For 3 years, it ran in the Greeley Tribune. Since then, it has run in various subsidiaries of the Douglas County News Press. I still have most of my columns in digital format.
For many years, I only gave myself one rule: try to work the word "library" into every piece. My intent was to think in public about just what librarianship means at the end of the 20th century and beginning of the 21st.
There have been many advantages for me. I found that putting library plans out in front of the public, and getting feedback about them, helped me make better decisions. Sometimes, I found that it was very difficult for me to describe those plans or policies -- the kind of thing that makes me realize that they might not be good ideas after all. The weekly discipline of explaining my profession to the public keeps me more mindful, more honest. It also has provided steady visibility for the library and its issues.
October 5, 2006 - So You Want to be a Cataloger
You'll think I'm kidding. But I've got an experience for you that will change your life. And you'll love it: Yes, YOU can be a cataloger.
I'm guessing that if you read this column, you love books. If you love books, the odds are very good that you've got books all over your house or apartment. They might even have started out in order. But they're probably not in order now. In fact, you're probably not quite sure which books you do have these days.
But that's about to change. Just follow these steps:
1. Go to Library Thing. You'll find it at www.librarything.com.
2. Create an account. It's free (up to 200 books), or $10 a year, or $25 for life.
3. Start looking for books you own. A database that combines some 45 libraries world-wide, including the massive Library of Congress, not to mention the files of Amazon.com, lets you quickly find what you want. Click on a match, and you've got a catalog record of your book. You've just started building your online collection.
4. In "list" or "cover" view, you can review your new library. You can search, sort, edit, and "tag" your titles. You can rate and review them.
5. You can find out what other people think of those books -- and what books they might have recommended.
6. Library Thing doesn't sell books; it just shares information about them. But once you know what you're looking for, there are libraries and bookstores!
At this writing, there are some 79,000 profoundly addicted users, and over 5.6 million books in the system. You can share information about yourself, too, and find -- who knows? -- your literary soulmate. Or at least you'll find people interested in the same things you are.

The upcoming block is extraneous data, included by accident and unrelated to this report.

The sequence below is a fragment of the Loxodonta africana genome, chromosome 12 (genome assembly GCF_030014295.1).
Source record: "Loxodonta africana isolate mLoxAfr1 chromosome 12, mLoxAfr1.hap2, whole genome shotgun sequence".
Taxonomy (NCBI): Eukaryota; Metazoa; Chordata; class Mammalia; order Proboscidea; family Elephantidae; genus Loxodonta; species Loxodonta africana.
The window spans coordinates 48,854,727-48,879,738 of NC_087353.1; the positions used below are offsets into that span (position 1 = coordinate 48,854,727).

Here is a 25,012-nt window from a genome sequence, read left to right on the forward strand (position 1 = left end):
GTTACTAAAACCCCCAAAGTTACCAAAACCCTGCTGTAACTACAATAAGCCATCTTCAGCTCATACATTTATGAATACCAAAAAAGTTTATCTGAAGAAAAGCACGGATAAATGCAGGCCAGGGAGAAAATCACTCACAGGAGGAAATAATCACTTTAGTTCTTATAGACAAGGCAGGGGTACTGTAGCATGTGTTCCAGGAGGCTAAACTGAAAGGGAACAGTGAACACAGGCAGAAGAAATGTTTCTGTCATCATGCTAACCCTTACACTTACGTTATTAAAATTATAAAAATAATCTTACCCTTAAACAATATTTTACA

Library Thing will even pass along information to your blog, if you've got one. You can access Library Thing by cell phone when you're standing in a bookstore.
No less a newspaper than the Christian Science Monitor proclaimed, "LibraryThing appears poised to turn the cataloging of books into a form of communal recreation."
But you know what? That's what cataloging has always been -- the attempt to describe, as a group (of librarians, in this case), the fascinating world of literature. Just scanning through the tags or headings people give books tells you just how many ways we can describe something.
Like Amazon.com, Library Thing includes brief user reviews. Frankly, I like our own Douglas County Libraries catalog better than that; it includes links to the major reviews, and plot summaries.
But as is true with so many things, this isn't about competition; it's about collaboration. Library Thing adds a social dimension to the longstanding tradition of booklists. That's something public libraries have done in person for a long time. Now, it can be done online.
In a way, it's ironic. The trend in librarianship is away from so-called "original cataloging" -- where everyone is expected to create the cataloging record. In part, Library Thing fits into that; you grab what other people have done. Some in the library profession have thought this signals the end of a noble occupation.
But now you also get to add something personal, something that frames that record according to your own unique worldview. And that opens the door to all kinds of interesting new discussions and referrals.
Suddenly, to be a cataloger is be ... cool. Popular, even.
So, dear Readers, let's get cracking. A book uncataloged is like a friend not spoken to. There's work to do. Why shouldn't it be fun?
[Disclaimer: LaRue's Views, unless otherwise stated, are his alone.]